Broken windows syndrome
‘In a 1982 Atlantic Monthly article titled “Broken Windows,” James Q. Wilson and George Kelling argued that disorder in a community, if left uncorrected, undercuts residents’ own efforts to maintain their homes and neighborhoods and control unruly behavior. “If a window in a building is broken and left unrepaired,” they wrote, “all the rest of the windows will soon be broken. . . . One unrepaired window is a signal that no one cares, so breaking more windows costs nothing. . . . Untended property becomes fair game for people out for fun or plunder.”
‘If disorder goes unchecked, a vicious cycle begins. First, it kindles a fear of crime among residents, who respond by staying behind locked doors. Their involvement in the neighborhood declines; people begin to ignore rowdy and threatening behavior in public. They cease to exercise social regulation over little things like litter on the street, loitering strangers, or truant schoolchildren. When law-abiding eyes stop watching the streets, the social order breaks down and criminals move in.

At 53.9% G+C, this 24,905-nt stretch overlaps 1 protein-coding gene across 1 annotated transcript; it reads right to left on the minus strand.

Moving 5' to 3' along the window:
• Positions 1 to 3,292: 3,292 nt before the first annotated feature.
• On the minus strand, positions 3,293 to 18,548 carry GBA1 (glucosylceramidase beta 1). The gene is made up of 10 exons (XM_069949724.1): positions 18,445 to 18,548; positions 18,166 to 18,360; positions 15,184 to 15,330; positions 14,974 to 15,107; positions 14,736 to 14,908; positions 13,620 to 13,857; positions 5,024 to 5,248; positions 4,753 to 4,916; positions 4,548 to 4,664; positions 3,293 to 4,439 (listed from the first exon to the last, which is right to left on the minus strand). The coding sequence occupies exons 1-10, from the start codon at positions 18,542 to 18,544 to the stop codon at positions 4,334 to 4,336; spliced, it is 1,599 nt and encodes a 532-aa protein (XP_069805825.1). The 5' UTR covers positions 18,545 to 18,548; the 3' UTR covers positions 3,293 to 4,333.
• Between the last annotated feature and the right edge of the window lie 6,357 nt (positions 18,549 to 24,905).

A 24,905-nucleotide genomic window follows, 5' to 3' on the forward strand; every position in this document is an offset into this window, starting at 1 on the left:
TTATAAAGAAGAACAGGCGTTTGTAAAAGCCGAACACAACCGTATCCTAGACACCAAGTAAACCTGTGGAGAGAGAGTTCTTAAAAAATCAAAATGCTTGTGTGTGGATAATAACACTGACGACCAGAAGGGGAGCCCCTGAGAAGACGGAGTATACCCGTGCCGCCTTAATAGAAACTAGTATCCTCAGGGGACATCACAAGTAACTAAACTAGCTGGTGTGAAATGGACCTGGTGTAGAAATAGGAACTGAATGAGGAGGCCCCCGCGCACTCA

‘”Stable neighborhoods can change in a few months to jungles,” declare Wilson and Kelling. Disorder also can have dire economic consequences. Shoppers, whether they’re looking for spring plungers or some other commodity will shun an area they perceive as being “out of control.” One study analyzing crime in 30 different areas found that the level of disorder of a neighborhood — more than such factors as income level, resident turnover, or racial makeup — was the best indicator of an area’s lack of safety.’
William D. Eggers and John O’Leary
Fall 1995, Number 74
Life begins at home